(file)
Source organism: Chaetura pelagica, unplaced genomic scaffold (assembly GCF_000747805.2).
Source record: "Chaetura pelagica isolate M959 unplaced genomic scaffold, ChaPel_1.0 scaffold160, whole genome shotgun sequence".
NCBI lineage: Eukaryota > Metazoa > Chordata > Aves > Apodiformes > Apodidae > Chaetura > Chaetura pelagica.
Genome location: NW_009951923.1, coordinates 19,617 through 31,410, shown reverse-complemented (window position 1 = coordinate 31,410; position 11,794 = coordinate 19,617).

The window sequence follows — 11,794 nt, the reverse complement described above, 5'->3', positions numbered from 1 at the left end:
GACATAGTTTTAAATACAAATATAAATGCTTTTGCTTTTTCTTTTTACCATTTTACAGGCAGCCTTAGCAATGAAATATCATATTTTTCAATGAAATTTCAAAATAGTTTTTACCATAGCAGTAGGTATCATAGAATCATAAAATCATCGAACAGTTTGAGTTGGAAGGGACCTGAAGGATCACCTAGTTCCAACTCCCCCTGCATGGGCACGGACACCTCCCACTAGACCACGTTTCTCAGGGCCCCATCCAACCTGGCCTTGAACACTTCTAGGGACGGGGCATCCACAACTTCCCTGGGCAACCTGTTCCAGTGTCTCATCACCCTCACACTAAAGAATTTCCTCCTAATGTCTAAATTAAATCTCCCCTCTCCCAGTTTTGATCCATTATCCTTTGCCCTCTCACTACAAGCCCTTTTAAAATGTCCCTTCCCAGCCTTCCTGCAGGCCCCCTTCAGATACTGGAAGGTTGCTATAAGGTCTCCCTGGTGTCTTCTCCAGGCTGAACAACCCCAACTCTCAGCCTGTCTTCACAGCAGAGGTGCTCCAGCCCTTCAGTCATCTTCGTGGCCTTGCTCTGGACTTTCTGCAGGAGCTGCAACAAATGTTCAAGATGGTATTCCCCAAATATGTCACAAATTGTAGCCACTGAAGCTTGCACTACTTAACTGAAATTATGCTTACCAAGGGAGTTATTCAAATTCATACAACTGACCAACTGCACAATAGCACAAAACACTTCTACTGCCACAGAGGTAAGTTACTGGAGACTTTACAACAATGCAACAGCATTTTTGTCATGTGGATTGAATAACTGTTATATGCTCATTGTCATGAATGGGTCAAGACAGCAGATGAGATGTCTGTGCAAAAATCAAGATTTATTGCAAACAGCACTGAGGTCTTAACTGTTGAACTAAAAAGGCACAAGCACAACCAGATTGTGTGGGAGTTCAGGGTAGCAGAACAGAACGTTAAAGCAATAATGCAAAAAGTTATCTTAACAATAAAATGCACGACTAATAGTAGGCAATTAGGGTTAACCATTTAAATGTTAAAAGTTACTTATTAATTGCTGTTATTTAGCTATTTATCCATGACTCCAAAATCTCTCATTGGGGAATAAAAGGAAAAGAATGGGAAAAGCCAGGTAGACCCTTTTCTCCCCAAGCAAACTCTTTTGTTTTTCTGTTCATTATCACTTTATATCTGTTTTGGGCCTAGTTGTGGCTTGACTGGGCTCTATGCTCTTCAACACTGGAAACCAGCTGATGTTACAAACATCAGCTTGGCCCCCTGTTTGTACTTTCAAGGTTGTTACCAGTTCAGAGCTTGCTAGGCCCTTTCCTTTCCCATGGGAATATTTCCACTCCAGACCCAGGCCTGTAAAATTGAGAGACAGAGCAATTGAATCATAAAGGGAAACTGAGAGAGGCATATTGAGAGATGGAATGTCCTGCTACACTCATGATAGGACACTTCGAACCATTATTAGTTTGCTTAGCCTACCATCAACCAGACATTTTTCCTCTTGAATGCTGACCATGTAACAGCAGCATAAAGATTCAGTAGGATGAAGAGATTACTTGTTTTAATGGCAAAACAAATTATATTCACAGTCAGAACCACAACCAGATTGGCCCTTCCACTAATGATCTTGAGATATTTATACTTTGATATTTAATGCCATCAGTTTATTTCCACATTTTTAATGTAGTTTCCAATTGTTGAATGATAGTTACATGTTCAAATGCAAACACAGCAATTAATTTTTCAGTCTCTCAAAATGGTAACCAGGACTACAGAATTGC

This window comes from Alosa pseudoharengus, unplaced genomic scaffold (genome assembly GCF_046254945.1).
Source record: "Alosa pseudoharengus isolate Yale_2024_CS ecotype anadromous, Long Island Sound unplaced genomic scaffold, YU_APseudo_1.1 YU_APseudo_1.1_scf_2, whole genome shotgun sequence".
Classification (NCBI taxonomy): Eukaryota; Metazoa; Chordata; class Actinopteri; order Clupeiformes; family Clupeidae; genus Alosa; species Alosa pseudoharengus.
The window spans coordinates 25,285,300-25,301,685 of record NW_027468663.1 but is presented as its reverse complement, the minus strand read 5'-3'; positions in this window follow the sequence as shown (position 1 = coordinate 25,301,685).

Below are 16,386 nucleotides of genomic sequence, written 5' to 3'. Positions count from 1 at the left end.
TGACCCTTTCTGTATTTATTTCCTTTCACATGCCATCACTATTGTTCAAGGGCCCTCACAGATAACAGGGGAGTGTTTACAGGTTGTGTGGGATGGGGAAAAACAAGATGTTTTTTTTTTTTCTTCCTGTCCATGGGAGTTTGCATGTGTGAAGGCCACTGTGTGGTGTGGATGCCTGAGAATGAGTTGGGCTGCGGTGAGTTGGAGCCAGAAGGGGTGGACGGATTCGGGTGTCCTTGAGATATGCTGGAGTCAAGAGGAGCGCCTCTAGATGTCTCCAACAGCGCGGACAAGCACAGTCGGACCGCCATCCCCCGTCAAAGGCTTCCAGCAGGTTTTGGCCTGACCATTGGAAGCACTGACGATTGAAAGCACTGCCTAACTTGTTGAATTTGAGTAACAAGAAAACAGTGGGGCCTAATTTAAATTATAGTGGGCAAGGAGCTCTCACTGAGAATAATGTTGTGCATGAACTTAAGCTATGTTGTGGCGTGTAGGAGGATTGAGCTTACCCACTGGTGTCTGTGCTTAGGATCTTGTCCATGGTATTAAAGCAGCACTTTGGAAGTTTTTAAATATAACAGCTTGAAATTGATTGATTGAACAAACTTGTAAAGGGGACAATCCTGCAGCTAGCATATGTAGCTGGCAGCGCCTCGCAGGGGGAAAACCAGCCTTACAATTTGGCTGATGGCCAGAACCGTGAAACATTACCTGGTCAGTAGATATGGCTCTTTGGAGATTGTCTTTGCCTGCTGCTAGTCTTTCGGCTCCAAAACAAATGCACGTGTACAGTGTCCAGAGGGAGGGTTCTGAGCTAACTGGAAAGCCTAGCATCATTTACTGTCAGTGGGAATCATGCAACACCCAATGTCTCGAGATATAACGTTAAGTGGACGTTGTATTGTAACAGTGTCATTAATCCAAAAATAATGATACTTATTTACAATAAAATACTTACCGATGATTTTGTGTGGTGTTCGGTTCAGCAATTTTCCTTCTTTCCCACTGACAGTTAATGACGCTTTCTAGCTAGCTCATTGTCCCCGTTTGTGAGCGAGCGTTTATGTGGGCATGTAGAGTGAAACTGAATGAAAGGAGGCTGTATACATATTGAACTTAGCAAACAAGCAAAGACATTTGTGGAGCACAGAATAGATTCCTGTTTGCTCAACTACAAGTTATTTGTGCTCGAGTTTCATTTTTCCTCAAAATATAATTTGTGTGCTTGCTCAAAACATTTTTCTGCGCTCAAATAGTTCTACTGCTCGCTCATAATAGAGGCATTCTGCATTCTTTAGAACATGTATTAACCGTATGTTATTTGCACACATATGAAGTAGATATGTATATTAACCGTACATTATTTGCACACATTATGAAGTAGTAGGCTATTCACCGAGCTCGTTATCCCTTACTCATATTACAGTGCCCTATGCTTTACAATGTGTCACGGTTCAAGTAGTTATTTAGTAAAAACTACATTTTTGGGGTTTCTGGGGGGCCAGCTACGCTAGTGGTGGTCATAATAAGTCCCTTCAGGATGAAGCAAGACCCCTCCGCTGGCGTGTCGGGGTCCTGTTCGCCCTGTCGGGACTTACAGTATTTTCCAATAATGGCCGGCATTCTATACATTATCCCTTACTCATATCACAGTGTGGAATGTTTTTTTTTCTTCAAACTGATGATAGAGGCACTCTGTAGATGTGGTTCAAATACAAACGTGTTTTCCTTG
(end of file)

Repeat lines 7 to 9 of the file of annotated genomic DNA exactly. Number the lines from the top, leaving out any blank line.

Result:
This window comes from Alosa pseudoharengus, unplaced genomic scaffold (genome assembly GCF_046254945.1).
Source record: "Alosa pseudoharengus isolate Yale_2024_CS ecotype anadromous, Long Island Sound unplaced genomic scaffold, YU_APseudo_1.1 YU_APseudo_1.1_scf_2, whole genome shotgun sequence".
Classification (NCBI taxonomy): Eukaryota; Metazoa; Chordata; class Actinopteri; order Clupeiformes; family Clupeidae; genus Alosa; species Alosa pseudoharengus.